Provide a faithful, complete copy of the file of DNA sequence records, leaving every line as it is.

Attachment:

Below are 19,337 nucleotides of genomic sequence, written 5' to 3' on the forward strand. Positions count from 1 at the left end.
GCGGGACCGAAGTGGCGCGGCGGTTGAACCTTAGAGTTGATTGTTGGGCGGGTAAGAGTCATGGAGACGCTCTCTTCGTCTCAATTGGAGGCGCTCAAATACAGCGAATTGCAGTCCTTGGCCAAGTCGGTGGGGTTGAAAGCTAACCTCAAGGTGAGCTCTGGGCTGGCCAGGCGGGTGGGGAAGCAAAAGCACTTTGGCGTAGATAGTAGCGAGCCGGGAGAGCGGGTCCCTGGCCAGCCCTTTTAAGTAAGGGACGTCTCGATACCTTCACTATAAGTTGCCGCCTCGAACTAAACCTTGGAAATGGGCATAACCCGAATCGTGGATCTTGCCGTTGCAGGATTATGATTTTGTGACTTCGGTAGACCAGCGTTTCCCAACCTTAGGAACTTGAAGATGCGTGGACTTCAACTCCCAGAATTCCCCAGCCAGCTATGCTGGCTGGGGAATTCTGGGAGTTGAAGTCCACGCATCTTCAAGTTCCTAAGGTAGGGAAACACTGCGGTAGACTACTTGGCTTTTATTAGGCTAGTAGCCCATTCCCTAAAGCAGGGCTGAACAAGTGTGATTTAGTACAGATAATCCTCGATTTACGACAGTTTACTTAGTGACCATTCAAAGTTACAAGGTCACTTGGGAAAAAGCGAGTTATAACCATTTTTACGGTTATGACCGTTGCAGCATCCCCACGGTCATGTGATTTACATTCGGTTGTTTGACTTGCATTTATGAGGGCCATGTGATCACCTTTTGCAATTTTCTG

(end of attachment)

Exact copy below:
Below are 19,337 nucleotides of genomic sequence, written 5' to 3' on the forward strand. Positions count from 1 at the left end.
GCGGGACCGAAGTGGCGCGGCGGTTGAACCTTAGAGTTGATTGTTGGGCGGGTAAGAGTCATGGAGACGCTCTCTTCGTCTCAATTGGAGGCGCTCAAATACAGCGAATTGCAGTCCTTGGCCAAGTCGGTGGGGTTGAAAGCTAACCTCAAGGTGAGCTCTGGGCTGGCCAGGCGGGTGGGGAAGCAAAAGCACTTTGGCGTAGATAGTAGCGAGCCGGGAGAGCGGGTCCCTGGCCAGCCCTTTTAAGTAAGGGACGTCTCGATACCTTCACTATAAGTTGCCGCCTCGAACTAAACCTTGGAAATGGGCATAACCCGAATCGTGGATCTTGCCGTTGCAGGATTATGATTTTGTGACTTCGGTAGACCAGCGTTTCCCAACCTTAGGAACTTGAAGATGCGTGGACTTCAACTCCCAGAATTCCCCAGCCAGCTATGCTGGCTGGGGAATTCTGGGAGTTGAAGTCCACGCATCTTCAAGTTCCTAAGGTAGGGAAACACTGCGGTAGACTACTTGGCTTTTATTAGGCTAGTAGCCCATTCCCTAAAGCAGGGCTGAACAAGTGTGATTTAGTACAGATAATCCTCGATTTACGACAGTTTACTTAGTGACCATTCAAAGTTACAAGGTCACTTGGGAAAAAGCGAGTTATAACCATTTTTACGGTTATGACCGTTGCAGCATCCCCACGGTCATGTGATTTACATTCGGTTGTTTGACTTGCATTTATGAGGGCCATGTGATCACCTTTTGCAATTTTCTG